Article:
Oil on panel painting depicting seven figures, the central figure of which represents Christ surrounded by an aureole, laid out following a horizontal arrangement and placed against a black background. The kneeling figures of the donors, appearing on either side of the head of Christ, are presented to Christ by the figures of St John the Baptist and St Peter. The panel appears to be the predella of a large altar.
The kneeling figures of the donors of the painting, Jehan Parmentier and his wife, are presented to Christ by St John the Baptist, and St Peter. At either end of the panel are the busts of two prophets, linked to the centre of the composition by inscribed scrolls. The unusual iconography of the Society’s picture is one of the features that betrays it as a palimpsest, for the smaller figures of the donors and their patron saints were painted over the unfurled scrolls and are secondary to the original design, as is the text of the inscription. These additions to the composition, combined with the size and horizontal format of the picture, have given rise to the suggestion that the panel is the predella of a dismembered altarpiece, converted into a customised devotional painting by the insertion of the smaller figures and the text.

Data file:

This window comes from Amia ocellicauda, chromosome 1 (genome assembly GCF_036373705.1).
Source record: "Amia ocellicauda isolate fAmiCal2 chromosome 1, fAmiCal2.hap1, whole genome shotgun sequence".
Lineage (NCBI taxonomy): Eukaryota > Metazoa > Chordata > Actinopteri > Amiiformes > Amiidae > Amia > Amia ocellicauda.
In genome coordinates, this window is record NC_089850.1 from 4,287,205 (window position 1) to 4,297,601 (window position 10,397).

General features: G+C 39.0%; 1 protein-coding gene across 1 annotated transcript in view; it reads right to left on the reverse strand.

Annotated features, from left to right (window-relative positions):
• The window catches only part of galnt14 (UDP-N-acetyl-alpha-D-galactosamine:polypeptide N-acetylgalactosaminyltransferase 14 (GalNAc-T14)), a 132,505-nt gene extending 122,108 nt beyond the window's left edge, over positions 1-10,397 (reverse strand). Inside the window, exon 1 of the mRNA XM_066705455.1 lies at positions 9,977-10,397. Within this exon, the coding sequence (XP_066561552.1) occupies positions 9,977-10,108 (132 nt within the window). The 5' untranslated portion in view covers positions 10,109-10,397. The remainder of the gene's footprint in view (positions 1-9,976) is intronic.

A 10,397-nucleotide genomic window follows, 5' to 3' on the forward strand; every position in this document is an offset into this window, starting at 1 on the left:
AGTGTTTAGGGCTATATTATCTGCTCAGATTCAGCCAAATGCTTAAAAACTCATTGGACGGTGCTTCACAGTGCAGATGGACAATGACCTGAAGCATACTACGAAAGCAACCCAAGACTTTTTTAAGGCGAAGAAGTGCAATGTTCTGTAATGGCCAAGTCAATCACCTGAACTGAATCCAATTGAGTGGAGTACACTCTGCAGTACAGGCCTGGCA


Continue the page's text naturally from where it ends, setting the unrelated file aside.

A recent conservation report on the panel supports the proposition that it was created as the predella of an altarpiece by revealing that it was originally framed and attached to another structure. A sequence of discrete painting phases has also been identified. The first, consisting of a layer of green and white pigment possibly representing porphyry, covered the entire surface and extended beneath all of the figures, suggesting that the predella was originally without other ornament. At some point, the busts of Christ and the two prophets with their scrolls – but without the present inscription – were painted onto this fictive marble surface. A layer of black paint was applied around the busts, completely concealing the green ground. The donor figures, saints, current inscription, prie-dieux and prayer books – all executed in another style – were thinly painted over this black surface in a third phase.
Nothing more is known about the donors than can be gleaned from the panel’s slightly damaged inscription. Parmentier and his wife were French-speaking and evidently sufficiently affluent in 1519 to commission a personalised devotional picture. The name of the town in the inscription, given in an abbreviated form, is difficult to decipher. It may be a contraction of the Latin form of ‘Mons’, the town in north-west Belgium. Another suggestion is that it is an elided version of ‘Mondidier’, hometown in Picardy of the agronomist Antoine-Auguste Parmentier (1737–1813), where the rebuilt parish church of Saint-Sépulchre was consecrated in the year that the Society’s panel was repainted, and the mayor in 1548 and 1550 was a certain Jacques Parmentier.